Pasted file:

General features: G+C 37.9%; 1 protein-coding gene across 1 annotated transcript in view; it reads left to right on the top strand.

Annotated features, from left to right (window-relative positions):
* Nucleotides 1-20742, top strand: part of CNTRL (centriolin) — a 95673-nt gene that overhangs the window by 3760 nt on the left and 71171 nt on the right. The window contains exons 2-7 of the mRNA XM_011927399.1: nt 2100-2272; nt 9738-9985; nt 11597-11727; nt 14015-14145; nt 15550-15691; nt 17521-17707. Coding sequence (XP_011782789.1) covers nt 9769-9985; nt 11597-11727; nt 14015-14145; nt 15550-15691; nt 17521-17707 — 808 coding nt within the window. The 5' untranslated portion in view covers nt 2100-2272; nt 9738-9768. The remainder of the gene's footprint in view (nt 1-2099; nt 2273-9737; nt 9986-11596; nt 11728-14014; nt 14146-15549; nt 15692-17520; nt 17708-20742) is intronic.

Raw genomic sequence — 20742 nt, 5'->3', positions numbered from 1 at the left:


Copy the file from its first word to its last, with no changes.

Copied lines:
General features: G+C 37.9%; 1 protein-coding gene across 1 annotated transcript in view; it reads left to right on the top strand.

Annotated features, from left to right (window-relative positions):
* Nucleotides 1-20742, top strand: part of CNTRL (centriolin) — a 95673-nt gene that overhangs the window by 3760 nt on the left and 71171 nt on the right. The window contains exons 2-7 of the mRNA XM_011927399.1: nt 2100-2272; nt 9738-9985; nt 11597-11727; nt 14015-14145; nt 15550-15691; nt 17521-17707. Coding sequence (XP_011782789.1) covers nt 9769-9985; nt 11597-11727; nt 14015-14145; nt 15550-15691; nt 17521-17707 — 808 coding nt within the window. The 5' untranslated portion in view covers nt 2100-2272; nt 9738-9768. The remainder of the gene's footprint in view (nt 1-2099; nt 2273-9737; nt 9986-11596; nt 11728-14014; nt 14146-15549; nt 15692-17520; nt 17708-20742) is intronic.

Raw genomic sequence — 20742 nt, 5'->3', positions numbered from 1 at the left: